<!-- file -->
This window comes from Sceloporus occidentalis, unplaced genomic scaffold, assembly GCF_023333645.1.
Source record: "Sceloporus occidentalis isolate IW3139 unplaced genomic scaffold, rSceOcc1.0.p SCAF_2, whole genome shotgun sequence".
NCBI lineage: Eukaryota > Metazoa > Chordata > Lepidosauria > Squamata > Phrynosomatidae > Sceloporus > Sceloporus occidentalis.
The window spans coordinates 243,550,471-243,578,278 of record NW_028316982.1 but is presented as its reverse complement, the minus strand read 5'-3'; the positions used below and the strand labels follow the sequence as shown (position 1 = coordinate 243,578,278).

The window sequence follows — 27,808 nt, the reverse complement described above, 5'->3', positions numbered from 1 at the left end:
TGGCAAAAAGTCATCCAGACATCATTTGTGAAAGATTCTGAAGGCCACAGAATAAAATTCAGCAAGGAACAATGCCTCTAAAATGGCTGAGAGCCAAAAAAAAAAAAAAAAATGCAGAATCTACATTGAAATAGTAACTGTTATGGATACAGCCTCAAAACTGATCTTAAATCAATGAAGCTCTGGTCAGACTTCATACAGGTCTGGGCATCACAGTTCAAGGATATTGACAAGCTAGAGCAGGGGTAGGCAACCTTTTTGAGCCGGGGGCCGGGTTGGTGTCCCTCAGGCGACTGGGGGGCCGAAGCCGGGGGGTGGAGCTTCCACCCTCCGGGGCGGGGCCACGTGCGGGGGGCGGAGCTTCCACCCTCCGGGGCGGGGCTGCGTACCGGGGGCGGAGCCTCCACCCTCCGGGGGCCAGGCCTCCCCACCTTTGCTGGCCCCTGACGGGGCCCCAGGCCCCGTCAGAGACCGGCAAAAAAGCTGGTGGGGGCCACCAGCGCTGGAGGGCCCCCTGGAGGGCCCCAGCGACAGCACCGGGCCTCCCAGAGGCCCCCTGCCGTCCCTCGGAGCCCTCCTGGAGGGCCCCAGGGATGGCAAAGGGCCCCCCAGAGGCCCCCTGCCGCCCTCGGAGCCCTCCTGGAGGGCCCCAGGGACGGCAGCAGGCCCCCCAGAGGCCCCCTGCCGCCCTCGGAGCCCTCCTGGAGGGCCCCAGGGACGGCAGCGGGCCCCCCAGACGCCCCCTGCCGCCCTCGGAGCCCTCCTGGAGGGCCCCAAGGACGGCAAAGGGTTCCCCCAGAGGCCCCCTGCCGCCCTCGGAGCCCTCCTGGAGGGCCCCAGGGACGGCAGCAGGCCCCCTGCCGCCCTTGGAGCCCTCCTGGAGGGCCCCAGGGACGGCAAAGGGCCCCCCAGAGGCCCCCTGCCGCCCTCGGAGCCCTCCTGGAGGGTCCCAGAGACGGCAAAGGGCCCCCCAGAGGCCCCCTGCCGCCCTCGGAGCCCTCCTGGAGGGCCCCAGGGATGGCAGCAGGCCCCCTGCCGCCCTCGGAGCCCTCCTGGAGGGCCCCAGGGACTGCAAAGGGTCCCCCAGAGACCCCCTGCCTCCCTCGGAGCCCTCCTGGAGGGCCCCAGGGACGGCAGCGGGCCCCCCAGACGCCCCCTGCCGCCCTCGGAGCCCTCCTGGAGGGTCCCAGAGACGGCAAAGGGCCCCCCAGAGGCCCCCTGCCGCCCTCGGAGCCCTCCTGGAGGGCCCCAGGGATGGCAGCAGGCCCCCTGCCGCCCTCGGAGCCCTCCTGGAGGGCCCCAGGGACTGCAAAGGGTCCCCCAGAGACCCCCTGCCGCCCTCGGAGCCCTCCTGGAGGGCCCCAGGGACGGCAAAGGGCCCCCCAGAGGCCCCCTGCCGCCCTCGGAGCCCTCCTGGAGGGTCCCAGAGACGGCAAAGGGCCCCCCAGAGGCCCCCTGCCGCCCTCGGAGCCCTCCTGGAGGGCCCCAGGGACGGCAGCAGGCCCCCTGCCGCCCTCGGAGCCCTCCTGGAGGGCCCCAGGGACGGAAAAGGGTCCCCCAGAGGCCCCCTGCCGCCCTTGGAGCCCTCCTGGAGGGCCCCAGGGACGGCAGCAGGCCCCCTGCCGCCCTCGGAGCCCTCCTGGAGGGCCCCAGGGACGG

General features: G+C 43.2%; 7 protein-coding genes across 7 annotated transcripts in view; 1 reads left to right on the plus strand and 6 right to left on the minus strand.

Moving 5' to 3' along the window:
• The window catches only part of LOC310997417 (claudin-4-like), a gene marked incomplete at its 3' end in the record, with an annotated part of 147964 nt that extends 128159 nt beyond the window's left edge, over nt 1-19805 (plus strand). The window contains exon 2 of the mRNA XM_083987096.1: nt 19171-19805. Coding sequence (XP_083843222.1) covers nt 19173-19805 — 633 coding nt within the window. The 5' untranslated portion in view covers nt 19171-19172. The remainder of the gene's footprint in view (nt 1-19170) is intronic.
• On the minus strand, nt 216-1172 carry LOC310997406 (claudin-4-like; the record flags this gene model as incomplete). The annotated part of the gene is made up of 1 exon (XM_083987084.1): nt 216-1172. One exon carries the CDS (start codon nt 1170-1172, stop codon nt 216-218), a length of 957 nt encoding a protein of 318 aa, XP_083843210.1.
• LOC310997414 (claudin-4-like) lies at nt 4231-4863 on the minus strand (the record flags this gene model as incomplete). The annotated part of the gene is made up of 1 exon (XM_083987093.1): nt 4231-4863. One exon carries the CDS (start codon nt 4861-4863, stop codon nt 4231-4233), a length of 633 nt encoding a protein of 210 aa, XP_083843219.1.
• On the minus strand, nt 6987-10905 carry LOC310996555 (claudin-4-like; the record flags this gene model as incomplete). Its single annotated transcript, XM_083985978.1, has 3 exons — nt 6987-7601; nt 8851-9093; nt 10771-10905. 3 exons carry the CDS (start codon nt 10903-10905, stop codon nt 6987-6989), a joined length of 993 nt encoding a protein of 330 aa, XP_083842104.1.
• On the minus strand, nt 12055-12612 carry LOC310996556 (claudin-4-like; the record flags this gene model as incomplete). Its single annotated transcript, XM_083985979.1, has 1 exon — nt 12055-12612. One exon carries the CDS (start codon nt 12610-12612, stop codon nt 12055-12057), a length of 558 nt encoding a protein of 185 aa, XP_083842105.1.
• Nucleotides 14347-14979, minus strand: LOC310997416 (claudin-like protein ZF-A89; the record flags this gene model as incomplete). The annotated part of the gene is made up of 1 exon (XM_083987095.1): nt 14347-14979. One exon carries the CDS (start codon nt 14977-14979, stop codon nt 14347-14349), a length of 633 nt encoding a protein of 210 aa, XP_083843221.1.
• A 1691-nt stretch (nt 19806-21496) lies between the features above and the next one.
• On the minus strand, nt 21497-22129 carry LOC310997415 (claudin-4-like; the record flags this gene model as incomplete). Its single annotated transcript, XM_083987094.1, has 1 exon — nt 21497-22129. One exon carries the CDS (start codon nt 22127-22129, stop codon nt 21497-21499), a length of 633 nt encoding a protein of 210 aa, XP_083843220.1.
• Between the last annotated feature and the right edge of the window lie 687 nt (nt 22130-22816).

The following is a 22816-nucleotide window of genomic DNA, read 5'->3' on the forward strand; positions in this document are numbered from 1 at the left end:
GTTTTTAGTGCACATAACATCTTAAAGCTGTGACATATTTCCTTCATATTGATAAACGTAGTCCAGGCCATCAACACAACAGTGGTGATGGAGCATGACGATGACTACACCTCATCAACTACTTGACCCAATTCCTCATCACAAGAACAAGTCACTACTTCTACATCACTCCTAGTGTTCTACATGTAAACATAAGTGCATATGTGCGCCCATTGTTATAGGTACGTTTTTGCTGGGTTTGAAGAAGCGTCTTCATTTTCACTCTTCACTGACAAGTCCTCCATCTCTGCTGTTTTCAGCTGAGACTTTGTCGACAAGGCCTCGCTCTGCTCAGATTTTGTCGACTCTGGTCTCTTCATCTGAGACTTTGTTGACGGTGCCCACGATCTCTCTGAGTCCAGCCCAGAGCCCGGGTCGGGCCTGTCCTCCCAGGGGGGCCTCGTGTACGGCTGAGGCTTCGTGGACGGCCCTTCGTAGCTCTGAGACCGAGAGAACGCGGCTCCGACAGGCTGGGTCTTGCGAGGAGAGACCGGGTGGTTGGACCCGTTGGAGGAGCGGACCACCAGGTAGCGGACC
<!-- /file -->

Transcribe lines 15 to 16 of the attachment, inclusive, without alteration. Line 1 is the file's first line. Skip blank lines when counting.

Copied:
• A 1691-nt stretch (nt 19806-21496) lies between the features above and the next one.
• On the minus strand, nt 21497-22129 carry LOC310997415 (claudin-4-like; the record flags this gene model as incomplete). Its single annotated transcript, XM_083987094.1, has 1 exon — nt 21497-22129. One exon carries the CDS (start codon nt 22127-22129, stop codon nt 21497-21499), a length of 633 nt encoding a protein of 210 aa, XP_083843220.1.